leaders, some considered the best the team has fielded at those
positions - Muhsin Muhammad, Wesley Walls, Steve Beuerlein, Jeff
Donnalley, Jeff Mitchell were there.

Media reports don't pinpoint defensive players, like Mike Minter or Mike
Rucker (actually, to back off Rucker, he's possibly considered a team
employee), both who would've been natural to show up. Unlike the
offense, which is a nearly universal Coryell system run by a number of
college teams and about a third of the NFL, the Jim Johnson system is
run by only a couple teams (Philadelphia, of course; St. Louis;
Carolina; and possibly New York depending on whether or not they
continued with the scheme after Steve Spagnuolo left for the Rams).

Carolina has hired numerous former players (Ricky Proehl, Ray Brown,
John Settle) among the younger level of coaches, in part to help handle
this situation as well - young coaches to help out the young players.
But it's great to finally see the level of history involved to allow
players who haven't been here in a decade to remain relevant.

Say what you want about Cam Newton, but he's doing the right things.
He's gotten more personal work in, you'd assume, than any other Panther.
Media exposure after the players-only workouts show two very good signs
- knowing (and therefore hopefully understanding) the offense fairly
well, and working out hard.

Newton flipped tires with the linemen, consistent with his actions at
Auburn and Blinn. They're the same actions that helped make him
successful there, championships at both, without a second year to build
on. That's not the actions of a guy trying to be an icon or
entertainer. That's the actions of a guy winning his teammates over -
not trying, doing. Working out and lifting with linemen is a
team-building activity you couldn't pay an analyst six figure salaries
to recreate.

The situation with the offense was inevitably overblown by Jon Gruden -
who grilled Newton, and rightly so, when Gruden asked about lengthy
playcalls and the response was "36". Add that with the Chudzinski "900
page playbook" comments by media and it became a crisis situation in the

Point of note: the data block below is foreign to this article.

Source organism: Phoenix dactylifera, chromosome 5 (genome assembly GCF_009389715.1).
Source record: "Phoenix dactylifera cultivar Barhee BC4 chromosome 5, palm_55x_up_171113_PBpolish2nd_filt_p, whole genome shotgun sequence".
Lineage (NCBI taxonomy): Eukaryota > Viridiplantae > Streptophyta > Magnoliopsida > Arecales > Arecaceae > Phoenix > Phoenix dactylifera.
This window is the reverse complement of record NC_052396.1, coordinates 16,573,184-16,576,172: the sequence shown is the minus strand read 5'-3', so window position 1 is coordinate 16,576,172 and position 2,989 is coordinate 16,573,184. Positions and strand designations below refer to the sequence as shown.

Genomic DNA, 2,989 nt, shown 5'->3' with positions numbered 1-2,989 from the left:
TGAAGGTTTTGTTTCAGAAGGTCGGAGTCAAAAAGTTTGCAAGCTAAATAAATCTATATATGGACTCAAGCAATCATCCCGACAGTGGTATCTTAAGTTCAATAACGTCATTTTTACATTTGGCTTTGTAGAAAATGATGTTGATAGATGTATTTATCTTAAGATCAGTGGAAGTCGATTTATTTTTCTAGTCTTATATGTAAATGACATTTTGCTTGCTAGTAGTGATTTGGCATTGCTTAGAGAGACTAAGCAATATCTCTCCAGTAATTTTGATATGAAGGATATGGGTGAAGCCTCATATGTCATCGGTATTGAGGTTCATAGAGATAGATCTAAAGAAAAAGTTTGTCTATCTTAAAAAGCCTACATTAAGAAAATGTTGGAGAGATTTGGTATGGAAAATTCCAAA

media for a bit. But with good tutoring, he's learned it - with no
reason to suggest he otherwise wouldn't have within the structure of
minicamp. Which brings it back to the concern - that he "hadn't",
instead of he "couldn't". Newton's intelligence wasn't ever really
questioned, but his experience was (and it's still a concern - the world
he'll see from under center is a lot different from the one he saw in
the spread option SEC). But some of the things that were concerns -
character, work ethic - for now seem to be at bay.

Sunday, June 5, 2011

Rivera Talks: Free Agents

Ron Rivera recently talked about free agency and where the team felt like they had holes after the draft:

“Well, I think there are a couple of positions we most certainly need to make sure there are some good veteran depth there. We’re going to look at some of the defensive positions. We made a couple of moves here in the draft, but we’d still like to see if we can find a veteran defensive line guy who could help us. You look at our linebackers and we’ve got a couple of guys who are coming back after injuries, so we’ve got to see if there’s potentially if there’s a veteran guy we could bring in. The same thing with the defensive back position. Offensively, we feel pretty comfortable with our offensive line and our running back situation. We’ve got to resolve the wide receiver position and see how all that unfolds once this is done. Our quarterback position is what it is right now. We’ve got to talk about where we want to head as far as the veteran back up is concerned."

So, summary needs:
QB - veteran with system experience, short term starter
WR - dependent on Smith (and it would be - otherwise we have 'enough')
DT - veteran. Likely run stopper, due to cost
DE - situational on Charles Johnson's intentions
LB - likely OLB, with emphasis on blitz ability